Kudos, too, to whomever shot the video and put the story together. It tells the tale in nice, tight fashion with all the detail you need to understand what happened. I admire Mahoney for both his piloting skills and for admitting his knees were shaking. He could have easily decided to jettison the airplane and take his chances with an ejection. The Marines now have a fixable Harrier because he decided no to.

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Zulu PFX from Lightspeed || The Quietest Aviation Headset Available

Lithium-ion batteries, which have three times the power of lead acid aircraft cells, are starting to find their way into new aircraft.  Mid-Continent Instruments and Avionics has formed a new division called True Blue Power to serve this market.  In this AVweb video, MCI's Todd Winter discusses the new battery products.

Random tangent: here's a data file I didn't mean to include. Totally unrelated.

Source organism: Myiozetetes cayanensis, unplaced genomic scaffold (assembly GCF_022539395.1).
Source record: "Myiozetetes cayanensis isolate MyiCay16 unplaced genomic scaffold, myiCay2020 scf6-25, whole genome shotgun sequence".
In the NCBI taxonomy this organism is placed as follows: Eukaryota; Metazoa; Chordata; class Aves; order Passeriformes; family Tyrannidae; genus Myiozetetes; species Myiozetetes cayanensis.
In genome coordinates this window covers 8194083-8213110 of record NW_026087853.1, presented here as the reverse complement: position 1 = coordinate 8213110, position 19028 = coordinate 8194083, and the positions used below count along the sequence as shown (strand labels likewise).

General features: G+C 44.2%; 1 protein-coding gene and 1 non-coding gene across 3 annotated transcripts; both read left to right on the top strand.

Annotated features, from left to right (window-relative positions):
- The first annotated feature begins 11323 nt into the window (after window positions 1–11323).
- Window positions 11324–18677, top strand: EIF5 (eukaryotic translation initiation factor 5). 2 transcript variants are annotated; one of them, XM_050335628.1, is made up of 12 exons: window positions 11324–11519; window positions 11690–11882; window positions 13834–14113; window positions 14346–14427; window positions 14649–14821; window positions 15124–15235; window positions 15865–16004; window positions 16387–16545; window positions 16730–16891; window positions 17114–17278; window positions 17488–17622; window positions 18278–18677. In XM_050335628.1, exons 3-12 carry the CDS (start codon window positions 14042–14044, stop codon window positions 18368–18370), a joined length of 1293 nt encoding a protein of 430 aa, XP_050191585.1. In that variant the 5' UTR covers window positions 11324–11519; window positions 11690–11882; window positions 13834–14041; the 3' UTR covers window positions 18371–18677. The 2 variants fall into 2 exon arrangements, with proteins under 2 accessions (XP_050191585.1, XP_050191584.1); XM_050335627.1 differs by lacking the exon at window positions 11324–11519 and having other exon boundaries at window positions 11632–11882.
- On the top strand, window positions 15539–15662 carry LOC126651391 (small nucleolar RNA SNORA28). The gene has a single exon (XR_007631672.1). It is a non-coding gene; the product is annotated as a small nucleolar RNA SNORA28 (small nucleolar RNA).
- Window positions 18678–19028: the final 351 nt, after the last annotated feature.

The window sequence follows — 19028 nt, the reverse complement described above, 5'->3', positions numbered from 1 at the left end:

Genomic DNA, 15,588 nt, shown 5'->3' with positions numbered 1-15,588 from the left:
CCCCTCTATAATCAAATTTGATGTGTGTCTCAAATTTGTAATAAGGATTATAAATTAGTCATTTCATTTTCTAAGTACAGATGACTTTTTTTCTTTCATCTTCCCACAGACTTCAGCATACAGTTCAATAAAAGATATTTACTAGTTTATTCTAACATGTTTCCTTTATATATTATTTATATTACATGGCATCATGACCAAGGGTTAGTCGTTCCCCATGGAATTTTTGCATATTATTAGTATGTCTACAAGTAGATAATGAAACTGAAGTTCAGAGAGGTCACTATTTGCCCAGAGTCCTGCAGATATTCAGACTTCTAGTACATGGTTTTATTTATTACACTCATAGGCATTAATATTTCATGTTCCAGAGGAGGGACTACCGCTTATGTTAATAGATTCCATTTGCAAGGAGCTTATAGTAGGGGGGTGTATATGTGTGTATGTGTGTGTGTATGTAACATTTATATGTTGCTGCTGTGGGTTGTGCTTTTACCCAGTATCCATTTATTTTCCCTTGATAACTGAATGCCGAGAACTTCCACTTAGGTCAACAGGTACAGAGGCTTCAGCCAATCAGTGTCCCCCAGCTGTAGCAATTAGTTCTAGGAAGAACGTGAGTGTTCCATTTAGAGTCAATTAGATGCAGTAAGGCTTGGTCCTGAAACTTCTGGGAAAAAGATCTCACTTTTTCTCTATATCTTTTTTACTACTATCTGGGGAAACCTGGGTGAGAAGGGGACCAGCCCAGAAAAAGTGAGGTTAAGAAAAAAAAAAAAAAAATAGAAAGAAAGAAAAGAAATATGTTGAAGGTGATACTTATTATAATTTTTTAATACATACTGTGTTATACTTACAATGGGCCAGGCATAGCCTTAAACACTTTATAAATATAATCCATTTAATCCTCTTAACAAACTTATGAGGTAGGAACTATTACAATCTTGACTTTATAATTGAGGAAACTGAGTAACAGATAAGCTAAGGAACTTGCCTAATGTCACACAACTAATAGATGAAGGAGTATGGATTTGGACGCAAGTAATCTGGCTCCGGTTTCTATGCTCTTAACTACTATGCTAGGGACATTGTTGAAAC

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At its Gunskirchen, Austria, factory, Rotax celebrated both 25 years of producing the 912 series engine and the 50,000th engine in the series.  AVweb was there and prepared this video report with the company's Francois Tremblay.

Learn more here.

Kansas Aircraft Corporation || Extraordinary Service, Exceptional Aircraft

An extensive report on general aviation safety in USA Today this week doesn't convey the whole story, says GAMA President Pete Bunce.  He took a break from his work in Washington, D.C., on Wednesday to talk with AVweb's Mary Grady about ongoing efforts to build safer airplanes.

KLR 10 Lift Reserve Indicator || Now Available for Certified Aircraft || BendixKing by Honeywell